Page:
Recap of forum for the race for House Delegate in Arlington’s 47th District
Last night I was at the candidates' forum for the House Delegate Race in Arlington. The five candidates vying for this seat were Miles Grant, Alan Howze, Adam Parkhomenko, Patrick Hope and Andres Tobar. All were in agreement on issues such as gay marriage and against using coal for energy production. Based on my observations and the general consensus of the audience, Miles, Alan and Patrick all performed the strongest. What follows is my summary of the each candidate’s strong points (and setbacks) for each one.
Miles Grant: Miles had very good answers on most of the questions. He restated his position of running a platform of environmental protection, civil liberties, and civic engagement. In terms of gay marriage, he says that making it legal in Virginia should be one of the next delegate’s top priorities. While some people see gay marriage as impossible to have in Virginia, he stressed that there are states that just recently made it legal (like Iowa) where most did not think it would happen. A question was asked about whether the position should be a full time job. He stressed that he would use experiences from his full time job in his role as legislator.
His response to a question of what he would do to protect women’s rights, he cited an example of how he knew of a pharmacy that would not fill birth control prescriptions. He could not fathom how that was possible. Additionally, when asked who his political role models were, he cited Henry Waxman and Paul Wellstone, who fought the good fight although they were in the minority. He had one egg out of line when discussing universal health care in Massachusetts (which was pointed out) but overall it was a good presentation by him.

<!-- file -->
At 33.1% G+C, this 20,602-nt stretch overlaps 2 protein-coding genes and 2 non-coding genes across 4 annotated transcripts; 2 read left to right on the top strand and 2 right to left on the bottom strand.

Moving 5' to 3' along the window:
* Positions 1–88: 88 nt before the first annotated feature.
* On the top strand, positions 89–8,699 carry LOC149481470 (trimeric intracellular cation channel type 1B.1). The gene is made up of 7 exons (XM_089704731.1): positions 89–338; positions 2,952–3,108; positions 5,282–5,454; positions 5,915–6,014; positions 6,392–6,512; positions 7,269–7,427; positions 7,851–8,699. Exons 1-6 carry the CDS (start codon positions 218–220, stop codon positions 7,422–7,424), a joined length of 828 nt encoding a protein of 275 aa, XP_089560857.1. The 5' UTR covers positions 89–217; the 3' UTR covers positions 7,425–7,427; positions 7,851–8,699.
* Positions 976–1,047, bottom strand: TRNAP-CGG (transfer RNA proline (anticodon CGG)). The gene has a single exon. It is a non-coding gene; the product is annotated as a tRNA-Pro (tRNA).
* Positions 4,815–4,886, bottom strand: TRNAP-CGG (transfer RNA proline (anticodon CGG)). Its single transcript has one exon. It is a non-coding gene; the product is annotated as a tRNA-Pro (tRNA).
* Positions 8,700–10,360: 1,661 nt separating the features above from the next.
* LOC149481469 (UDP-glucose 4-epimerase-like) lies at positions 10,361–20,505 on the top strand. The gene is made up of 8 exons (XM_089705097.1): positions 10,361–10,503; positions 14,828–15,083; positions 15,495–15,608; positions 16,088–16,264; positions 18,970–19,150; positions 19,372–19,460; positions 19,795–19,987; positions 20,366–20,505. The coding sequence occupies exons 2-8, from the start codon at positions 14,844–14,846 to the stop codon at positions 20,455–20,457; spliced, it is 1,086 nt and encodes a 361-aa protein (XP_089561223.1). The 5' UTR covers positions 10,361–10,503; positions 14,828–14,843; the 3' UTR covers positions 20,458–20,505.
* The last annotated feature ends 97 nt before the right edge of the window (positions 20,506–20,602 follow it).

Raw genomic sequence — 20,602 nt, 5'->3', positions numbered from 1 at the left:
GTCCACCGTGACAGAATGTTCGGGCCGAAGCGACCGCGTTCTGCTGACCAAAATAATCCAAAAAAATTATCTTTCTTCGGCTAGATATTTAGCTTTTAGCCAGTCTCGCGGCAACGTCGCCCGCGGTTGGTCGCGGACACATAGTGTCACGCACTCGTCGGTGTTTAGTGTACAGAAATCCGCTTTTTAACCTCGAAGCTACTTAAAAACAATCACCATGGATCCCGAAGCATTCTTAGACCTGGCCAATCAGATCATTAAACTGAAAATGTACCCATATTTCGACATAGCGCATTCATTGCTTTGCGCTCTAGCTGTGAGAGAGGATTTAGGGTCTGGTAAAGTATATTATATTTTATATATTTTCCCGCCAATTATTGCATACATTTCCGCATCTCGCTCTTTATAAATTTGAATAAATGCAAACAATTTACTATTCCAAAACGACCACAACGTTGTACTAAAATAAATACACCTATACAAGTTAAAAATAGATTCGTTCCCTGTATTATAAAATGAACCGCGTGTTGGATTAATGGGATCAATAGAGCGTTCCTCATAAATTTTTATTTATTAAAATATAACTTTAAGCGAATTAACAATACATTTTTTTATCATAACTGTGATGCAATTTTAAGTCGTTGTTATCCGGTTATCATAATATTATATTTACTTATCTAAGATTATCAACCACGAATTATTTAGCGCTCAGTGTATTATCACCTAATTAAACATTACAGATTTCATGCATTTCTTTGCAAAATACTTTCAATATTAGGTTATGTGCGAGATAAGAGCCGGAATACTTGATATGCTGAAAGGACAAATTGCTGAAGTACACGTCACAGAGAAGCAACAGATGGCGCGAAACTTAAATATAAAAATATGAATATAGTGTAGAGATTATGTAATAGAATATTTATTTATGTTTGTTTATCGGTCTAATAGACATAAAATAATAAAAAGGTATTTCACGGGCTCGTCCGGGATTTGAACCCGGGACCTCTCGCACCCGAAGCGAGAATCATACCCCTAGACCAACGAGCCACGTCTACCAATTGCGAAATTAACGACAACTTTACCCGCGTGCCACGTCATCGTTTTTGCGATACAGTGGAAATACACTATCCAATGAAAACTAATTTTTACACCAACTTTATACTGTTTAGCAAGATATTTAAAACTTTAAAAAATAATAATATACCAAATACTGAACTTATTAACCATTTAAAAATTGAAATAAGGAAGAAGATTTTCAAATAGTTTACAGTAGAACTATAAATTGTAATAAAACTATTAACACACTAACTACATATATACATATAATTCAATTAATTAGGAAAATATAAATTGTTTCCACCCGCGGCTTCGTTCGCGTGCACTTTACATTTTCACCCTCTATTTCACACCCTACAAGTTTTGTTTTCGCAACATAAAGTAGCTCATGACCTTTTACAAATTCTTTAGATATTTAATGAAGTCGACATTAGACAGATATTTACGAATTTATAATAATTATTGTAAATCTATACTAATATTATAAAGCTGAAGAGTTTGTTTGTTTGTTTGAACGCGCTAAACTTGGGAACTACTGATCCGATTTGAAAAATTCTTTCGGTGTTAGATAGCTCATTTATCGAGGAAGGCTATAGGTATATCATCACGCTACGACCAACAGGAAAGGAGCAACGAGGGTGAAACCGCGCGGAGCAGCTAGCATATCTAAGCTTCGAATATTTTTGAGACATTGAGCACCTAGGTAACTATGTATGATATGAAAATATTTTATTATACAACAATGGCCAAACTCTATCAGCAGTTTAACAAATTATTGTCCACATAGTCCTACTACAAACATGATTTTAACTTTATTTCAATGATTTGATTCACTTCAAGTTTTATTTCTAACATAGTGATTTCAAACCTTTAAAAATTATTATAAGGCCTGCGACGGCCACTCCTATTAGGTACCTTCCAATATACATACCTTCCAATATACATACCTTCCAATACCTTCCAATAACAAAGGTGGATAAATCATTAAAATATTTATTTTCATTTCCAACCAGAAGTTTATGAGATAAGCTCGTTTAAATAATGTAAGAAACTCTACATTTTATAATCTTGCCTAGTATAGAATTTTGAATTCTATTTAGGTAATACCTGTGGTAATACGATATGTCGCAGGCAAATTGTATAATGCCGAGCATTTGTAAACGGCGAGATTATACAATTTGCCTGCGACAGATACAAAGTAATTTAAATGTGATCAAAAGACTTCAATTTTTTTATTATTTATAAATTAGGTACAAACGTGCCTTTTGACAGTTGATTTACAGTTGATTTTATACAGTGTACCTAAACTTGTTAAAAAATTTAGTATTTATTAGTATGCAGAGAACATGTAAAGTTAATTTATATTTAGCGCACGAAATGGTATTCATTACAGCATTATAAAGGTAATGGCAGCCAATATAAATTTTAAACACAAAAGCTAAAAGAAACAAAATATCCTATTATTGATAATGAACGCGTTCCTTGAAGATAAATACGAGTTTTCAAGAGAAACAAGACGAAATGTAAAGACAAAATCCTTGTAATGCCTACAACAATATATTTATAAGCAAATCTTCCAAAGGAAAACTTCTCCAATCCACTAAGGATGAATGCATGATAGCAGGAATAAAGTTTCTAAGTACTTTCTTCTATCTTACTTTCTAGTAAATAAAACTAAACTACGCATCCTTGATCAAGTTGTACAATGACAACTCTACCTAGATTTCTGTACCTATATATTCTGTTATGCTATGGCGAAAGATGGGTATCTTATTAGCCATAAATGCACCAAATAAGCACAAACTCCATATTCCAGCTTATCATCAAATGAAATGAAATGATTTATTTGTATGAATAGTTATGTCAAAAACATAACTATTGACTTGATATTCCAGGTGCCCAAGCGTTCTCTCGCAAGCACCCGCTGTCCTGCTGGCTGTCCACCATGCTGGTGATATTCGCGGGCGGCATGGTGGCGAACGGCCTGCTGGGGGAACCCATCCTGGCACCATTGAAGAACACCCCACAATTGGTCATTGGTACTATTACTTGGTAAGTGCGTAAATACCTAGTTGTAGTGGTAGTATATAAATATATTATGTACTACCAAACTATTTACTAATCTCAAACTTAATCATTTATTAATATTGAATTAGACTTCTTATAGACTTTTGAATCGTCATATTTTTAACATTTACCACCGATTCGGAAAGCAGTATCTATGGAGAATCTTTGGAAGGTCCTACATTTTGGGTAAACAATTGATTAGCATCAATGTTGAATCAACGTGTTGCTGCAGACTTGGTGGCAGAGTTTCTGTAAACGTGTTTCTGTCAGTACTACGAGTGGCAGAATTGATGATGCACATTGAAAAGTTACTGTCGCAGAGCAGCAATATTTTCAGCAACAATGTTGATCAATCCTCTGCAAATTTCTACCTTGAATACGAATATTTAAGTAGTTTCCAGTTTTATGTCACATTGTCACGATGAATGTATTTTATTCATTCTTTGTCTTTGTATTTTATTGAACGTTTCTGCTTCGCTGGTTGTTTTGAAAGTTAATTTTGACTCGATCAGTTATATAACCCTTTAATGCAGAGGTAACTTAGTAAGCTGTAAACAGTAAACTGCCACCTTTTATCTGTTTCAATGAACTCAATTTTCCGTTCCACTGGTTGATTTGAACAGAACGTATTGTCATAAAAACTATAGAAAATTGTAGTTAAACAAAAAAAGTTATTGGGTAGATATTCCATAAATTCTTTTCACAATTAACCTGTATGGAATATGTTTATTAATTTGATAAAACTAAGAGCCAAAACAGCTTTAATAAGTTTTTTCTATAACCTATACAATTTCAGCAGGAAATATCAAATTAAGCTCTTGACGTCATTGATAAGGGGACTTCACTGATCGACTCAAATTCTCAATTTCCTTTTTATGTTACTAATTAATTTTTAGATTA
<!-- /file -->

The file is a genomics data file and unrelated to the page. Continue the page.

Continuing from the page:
Adam Parkhomenko: He stressed that he is the only candidate that has lived in Arlington all of his life. He was in agreement with the Democratic positions that were presented. He did say that he distinguishes himself from the other candidates because he would make his job as delegate a full time job (although it pays a part time salary) and the job was too important to do otherwise. Patrick Hope called him on that saying that eventually he would have to settle down and buy a house and that was difficult to do on a part time salary.
Patrick Hope: He also stressed support of most Democratic positions. When asked about what out of state program interested him, he responded that a program in the state of North Carolina that funds homecare services was critical as that state had a lack of those. In terms of women’s issues, he said that he would support programs that would fund treatment for women’s health issues. Of all the candidates, he was the only one that made negative remarks, correcting Miles on his presentation of health care in Massachusetts and telling Adam that he could not live on a part time salary forever.
Alan Howze: He stressed that he has lived across the state and worked for Mark Warner. His most interesting answer was regarding his favorite out of state program, which was the California decoupling program where private energy companies invest in conservation. The concern that voters might have with him is that of living across the state as opposed to staying in Arlington.
Andres Tobar: He said that his top priority was education. His strongest response was also regarding the out of state program that he liked-that being in Maryland where legal immigration status is not a barrier to getting a drivers' license. In my observation, he was not answering all questions completely and voters might be concerned that he is running on just one issue.